Some words from Fr. Gerard Breen following the reopening of Clogherinkoe Church which marked the end of renovation works for the three churches in Balyna Parish.

A large congregation of joyful worshippers assembled for the re-opening of Clogherinkoe Church on 2nd of October 2010. It was a hugely important and historic day in the parish of Balyna, marking the day that building works to all three churches of the parish were completed in full. With regard to the date, the Hand of God may have had a part to play in the church being re-opened on the 2nd October 2010. Amazingly, that date happened to be the 5th anniversary of Fr. Barry O’Connell’s death. I say ‘amazingly’ because the date for the re-opening was not planned with this in mind. It was actually pure chance that the re-opening should taken place on 2nd October. But, it does seem absolutely right and absolutely perfect that the re-opening should have occurred on the very day of Fr. O’Connell’s 5th anniversary.  Indeed, some people have said that the major building works that have taken place in the parish over the past four years could well be attributed to Fr. O’Connell and could well be described as his legacy to the parish. This is certainly part of the truth.

Everyone who has seen the newly renovated Clogherinkoe Church agree that it’s a truly magnificent job of work.  Some people have even suggested that Clogherinkoe Church is now the nicest church in the parish.  When asked for his opinion about the matter, the Parish Architect was very diplomatic in saying that Johnstownbridge, Broadford and Clogherinkoe churches were all wonderful structures to begin with and each one has its own particular charm and its own particular beauty. So, therefore, instead of looking at the renovation of the parish churches as some kind of ‘beauty’ competition, which one of them has won and the other two have lost, we should be broad-minded enough to realise that all the churches in the parish are very beautiful and all of them were renovated in response to their own particular needs and in terms of their own particular architectural qualities.

With regard to Clogherinkoe Church, the Architect emphasised that the magnificent stained-glass window at the back of the sanctuary is the primary architectural feature of this building. Therefore, he deliberately chose to make the design and the colours of this stained-glass window the key to his architectural plan for the renovation of the church interior.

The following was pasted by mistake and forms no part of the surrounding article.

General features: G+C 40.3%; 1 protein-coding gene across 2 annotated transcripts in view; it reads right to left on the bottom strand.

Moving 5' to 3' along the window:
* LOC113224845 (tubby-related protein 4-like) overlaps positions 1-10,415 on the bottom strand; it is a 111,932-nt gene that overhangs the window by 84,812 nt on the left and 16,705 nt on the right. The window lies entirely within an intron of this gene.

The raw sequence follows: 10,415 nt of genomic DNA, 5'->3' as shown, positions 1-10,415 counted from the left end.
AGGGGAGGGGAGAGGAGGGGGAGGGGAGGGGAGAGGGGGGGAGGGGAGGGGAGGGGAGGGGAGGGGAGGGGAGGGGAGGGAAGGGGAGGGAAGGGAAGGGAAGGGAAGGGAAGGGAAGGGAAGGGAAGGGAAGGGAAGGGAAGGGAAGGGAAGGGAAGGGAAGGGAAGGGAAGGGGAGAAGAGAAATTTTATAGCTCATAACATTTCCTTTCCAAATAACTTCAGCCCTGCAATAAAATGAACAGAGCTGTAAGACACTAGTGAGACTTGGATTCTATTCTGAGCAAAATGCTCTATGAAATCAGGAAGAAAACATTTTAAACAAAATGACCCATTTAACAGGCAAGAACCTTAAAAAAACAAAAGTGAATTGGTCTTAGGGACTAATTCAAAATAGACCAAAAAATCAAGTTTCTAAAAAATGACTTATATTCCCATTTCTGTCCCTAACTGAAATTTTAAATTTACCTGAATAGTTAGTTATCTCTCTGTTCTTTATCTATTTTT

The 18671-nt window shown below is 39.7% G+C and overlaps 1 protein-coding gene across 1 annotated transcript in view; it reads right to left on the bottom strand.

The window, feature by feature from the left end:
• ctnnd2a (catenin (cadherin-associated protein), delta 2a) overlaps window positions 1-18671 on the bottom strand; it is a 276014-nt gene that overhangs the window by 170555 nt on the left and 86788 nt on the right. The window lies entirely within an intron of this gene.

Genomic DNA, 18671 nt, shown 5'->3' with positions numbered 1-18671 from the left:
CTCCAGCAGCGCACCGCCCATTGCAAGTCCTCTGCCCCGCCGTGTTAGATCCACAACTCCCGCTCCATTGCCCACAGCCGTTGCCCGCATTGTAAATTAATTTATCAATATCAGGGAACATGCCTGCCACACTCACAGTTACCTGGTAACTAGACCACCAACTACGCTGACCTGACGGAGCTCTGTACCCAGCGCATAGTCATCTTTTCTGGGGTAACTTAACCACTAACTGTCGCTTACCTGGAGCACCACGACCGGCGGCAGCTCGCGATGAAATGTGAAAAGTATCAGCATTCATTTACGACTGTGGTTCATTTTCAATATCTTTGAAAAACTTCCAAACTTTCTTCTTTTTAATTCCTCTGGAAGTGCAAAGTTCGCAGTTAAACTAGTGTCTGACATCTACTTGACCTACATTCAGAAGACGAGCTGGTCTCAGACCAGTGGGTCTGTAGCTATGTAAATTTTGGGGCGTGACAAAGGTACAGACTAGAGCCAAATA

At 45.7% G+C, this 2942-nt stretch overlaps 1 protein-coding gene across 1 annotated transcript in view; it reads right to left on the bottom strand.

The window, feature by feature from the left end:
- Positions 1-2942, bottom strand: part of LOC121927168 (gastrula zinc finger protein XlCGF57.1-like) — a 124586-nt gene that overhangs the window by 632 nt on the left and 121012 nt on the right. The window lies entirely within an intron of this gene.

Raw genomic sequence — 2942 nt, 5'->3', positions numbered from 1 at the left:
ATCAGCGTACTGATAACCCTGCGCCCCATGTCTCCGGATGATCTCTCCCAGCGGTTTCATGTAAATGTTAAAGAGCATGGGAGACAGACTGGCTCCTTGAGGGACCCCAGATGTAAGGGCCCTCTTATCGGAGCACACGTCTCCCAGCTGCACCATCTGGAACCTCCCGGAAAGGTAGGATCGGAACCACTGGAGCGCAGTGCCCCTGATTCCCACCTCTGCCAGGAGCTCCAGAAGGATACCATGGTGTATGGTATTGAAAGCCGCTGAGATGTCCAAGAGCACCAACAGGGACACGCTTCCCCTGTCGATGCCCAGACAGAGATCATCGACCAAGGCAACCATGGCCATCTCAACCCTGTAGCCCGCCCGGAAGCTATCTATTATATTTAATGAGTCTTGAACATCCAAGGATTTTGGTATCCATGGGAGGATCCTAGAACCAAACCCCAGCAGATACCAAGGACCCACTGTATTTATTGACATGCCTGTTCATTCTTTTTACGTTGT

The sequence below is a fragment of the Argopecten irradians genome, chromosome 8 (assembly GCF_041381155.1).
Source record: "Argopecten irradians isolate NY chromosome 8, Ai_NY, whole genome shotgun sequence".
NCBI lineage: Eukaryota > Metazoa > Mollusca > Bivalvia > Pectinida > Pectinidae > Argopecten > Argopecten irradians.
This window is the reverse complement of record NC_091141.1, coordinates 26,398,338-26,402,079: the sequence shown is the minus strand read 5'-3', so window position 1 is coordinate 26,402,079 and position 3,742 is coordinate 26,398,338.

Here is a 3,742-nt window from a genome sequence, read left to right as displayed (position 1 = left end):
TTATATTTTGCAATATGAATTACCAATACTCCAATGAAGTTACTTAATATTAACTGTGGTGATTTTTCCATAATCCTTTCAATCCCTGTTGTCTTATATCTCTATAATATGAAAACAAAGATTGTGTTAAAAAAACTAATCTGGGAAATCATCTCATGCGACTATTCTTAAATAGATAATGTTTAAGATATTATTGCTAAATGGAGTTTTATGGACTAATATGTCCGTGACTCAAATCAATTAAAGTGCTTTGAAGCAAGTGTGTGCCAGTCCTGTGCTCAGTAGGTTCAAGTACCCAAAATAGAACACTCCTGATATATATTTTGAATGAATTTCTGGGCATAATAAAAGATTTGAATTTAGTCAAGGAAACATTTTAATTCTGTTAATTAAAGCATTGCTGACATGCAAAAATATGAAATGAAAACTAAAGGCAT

Obviously, the whole purpose of a window is to let in light. And, one of the most dramatic improvements that have been made to Clogherinkoe Church is the vast amount of light and brightness that is now diffused throughout every part of the building.

Where there was darkness, now there is light!

Notice that the electric lighting in the main body of the church is radiating both upwards and downwards, and the upward reach of the light is now exposing the lovely rib-vaulting in the ceiling which was previously hidden in darkness.

The introduction of new light into the church is perhaps nowhere more evident than it is in the main entrance to the church building. The improvised choir gallery in the belfry, which in latter years became a storage area, was completely removed. This development allowed natural light from the belfry windows to shine down into the porch, illuminating what was a very small, pokey and uninteresting space in the past.

The bright and spacious porch which has now been created at the main entrance literally embraces you the moment you arrive at the front door and invites you to come forward through the triumphal arch and into the main body of the church; a truly magnificent entrance to a truly magnificent church!

Immediately upon entering the nave of the church your attention is drawn towards the large limestone Baptism Font, which was originally outside the main door. The Baptism Font has cleaned up beautifully and now takes pride of place at the back of the church where it will be used in the future, not only for baptisms, but also for people to bless themselves with holy water before taking their seats in the church.

In harmony with the new atmosphere of light throughout the whole church, the painting of the building has been deliberately done in very light and bright colours: cream chosen for the walls, the wainscoting and the confessional, an oatmeal coloured carpet on the aisle, and then the new floor, the new seating and the restored Stations of the Cross all left in their natural wood colouring.

The colours in the sanctuary are clearly determined by the colours of the stained-glass window: the rich red of the carpet and the light blue of the coffered ceiling.

Moreover, the various designs that are present in the door of the tabernacle, the brass shield surrounding the tabernacle, the gable of the priest’s chair, the curving shapes of the limestone ambo and altar are all picking up on different aspects of the richly ornamented stained-glass window and highlighting the fact that this part of the church is quite literally a symbol of heavenly glory.